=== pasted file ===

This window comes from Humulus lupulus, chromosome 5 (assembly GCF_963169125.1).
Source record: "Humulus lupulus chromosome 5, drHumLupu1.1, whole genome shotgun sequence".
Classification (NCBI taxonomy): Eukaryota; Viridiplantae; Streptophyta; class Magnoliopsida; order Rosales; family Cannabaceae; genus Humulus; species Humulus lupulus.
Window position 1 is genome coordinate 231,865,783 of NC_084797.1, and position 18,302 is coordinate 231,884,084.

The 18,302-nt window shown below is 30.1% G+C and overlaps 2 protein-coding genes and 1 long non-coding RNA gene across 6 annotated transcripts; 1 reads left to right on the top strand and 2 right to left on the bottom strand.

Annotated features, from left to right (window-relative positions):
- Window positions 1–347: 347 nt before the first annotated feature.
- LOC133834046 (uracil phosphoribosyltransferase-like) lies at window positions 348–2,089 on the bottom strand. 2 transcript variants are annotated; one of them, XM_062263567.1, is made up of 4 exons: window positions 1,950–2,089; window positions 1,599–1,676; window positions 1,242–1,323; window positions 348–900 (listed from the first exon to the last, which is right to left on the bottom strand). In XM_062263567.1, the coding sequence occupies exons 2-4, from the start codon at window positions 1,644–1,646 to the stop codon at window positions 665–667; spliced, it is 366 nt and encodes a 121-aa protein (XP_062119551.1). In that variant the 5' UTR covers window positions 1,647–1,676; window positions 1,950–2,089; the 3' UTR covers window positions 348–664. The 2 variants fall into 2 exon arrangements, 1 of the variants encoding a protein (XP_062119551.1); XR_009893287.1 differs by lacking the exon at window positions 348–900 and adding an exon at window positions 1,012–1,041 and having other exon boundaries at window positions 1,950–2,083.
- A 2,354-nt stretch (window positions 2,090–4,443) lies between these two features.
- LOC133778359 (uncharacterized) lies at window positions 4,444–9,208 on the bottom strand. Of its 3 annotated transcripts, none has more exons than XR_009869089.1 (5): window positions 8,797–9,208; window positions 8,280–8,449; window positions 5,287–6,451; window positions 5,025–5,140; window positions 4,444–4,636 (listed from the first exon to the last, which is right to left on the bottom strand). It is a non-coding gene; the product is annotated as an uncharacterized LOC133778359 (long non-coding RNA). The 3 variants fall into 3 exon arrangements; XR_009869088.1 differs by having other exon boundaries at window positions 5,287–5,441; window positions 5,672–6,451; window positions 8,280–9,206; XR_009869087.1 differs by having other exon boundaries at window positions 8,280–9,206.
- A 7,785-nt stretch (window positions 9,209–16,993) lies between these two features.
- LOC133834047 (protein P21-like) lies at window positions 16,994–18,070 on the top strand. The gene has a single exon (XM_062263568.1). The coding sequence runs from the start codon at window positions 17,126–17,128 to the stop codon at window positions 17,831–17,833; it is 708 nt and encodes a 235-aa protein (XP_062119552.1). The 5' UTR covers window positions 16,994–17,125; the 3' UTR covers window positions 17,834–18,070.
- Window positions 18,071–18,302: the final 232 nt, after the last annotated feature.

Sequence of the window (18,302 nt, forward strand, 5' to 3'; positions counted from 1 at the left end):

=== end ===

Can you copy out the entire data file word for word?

This window comes from Humulus lupulus, chromosome 5 (assembly GCF_963169125.1).
Source record: "Humulus lupulus chromosome 5, drHumLupu1.1, whole genome shotgun sequence".
Classification (NCBI taxonomy): Eukaryota; Viridiplantae; Streptophyta; class Magnoliopsida; order Rosales; family Cannabaceae; genus Humulus; species Humulus lupulus.
Window position 1 is genome coordinate 231,865,783 of NC_084797.1, and position 18,302 is coordinate 231,884,084.

The 18,302-nt window shown below is 30.1% G+C and overlaps 2 protein-coding genes and 1 long non-coding RNA gene across 6 annotated transcripts; 1 reads left to right on the top strand and 2 right to left on the bottom strand.

Annotated features, from left to right (window-relative positions):
- Window positions 1–347: 347 nt before the first annotated feature.
- LOC133834046 (uracil phosphoribosyltransferase-like) lies at window positions 348–2,089 on the bottom strand. 2 transcript variants are annotated; one of them, XM_062263567.1, is made up of 4 exons: window positions 1,950–2,089; window positions 1,599–1,676; window positions 1,242–1,323; window positions 348–900 (listed from the first exon to the last, which is right to left on the bottom strand). In XM_062263567.1, the coding sequence occupies exons 2-4, from the start codon at window positions 1,644–1,646 to the stop codon at window positions 665–667; spliced, it is 366 nt and encodes a 121-aa protein (XP_062119551.1). In that variant the 5' UTR covers window positions 1,647–1,676; window positions 1,950–2,089; the 3' UTR covers window positions 348–664. The 2 variants fall into 2 exon arrangements, 1 of the variants encoding a protein (XP_062119551.1); XR_009893287.1 differs by lacking the exon at window positions 348–900 and adding an exon at window positions 1,012–1,041 and having other exon boundaries at window positions 1,950–2,083.
- A 2,354-nt stretch (window positions 2,090–4,443) lies between these two features.
- LOC133778359 (uncharacterized) lies at window positions 4,444–9,208 on the bottom strand. Of its 3 annotated transcripts, none has more exons than XR_009869089.1 (5): window positions 8,797–9,208; window positions 8,280–8,449; window positions 5,287–6,451; window positions 5,025–5,140; window positions 4,444–4,636 (listed from the first exon to the last, which is right to left on the bottom strand). It is a non-coding gene; the product is annotated as an uncharacterized LOC133778359 (long non-coding RNA). The 3 variants fall into 3 exon arrangements; XR_009869088.1 differs by having other exon boundaries at window positions 5,287–5,441; window positions 5,672–6,451; window positions 8,280–9,206; XR_009869087.1 differs by having other exon boundaries at window positions 8,280–9,206.
- A 7,785-nt stretch (window positions 9,209–16,993) lies between these two features.
- LOC133834047 (protein P21-like) lies at window positions 16,994–18,070 on the top strand. The gene has a single exon (XM_062263568.1). The coding sequence runs from the start codon at window positions 17,126–17,128 to the stop codon at window positions 17,831–17,833; it is 708 nt and encodes a 235-aa protein (XP_062119552.1). The 5' UTR covers window positions 16,994–17,125; the 3' UTR covers window positions 17,834–18,070.
- Window positions 18,071–18,302: the final 232 nt, after the last annotated feature.

Sequence of the window (18,302 nt, forward strand, 5' to 3'; positions counted from 1 at the left end):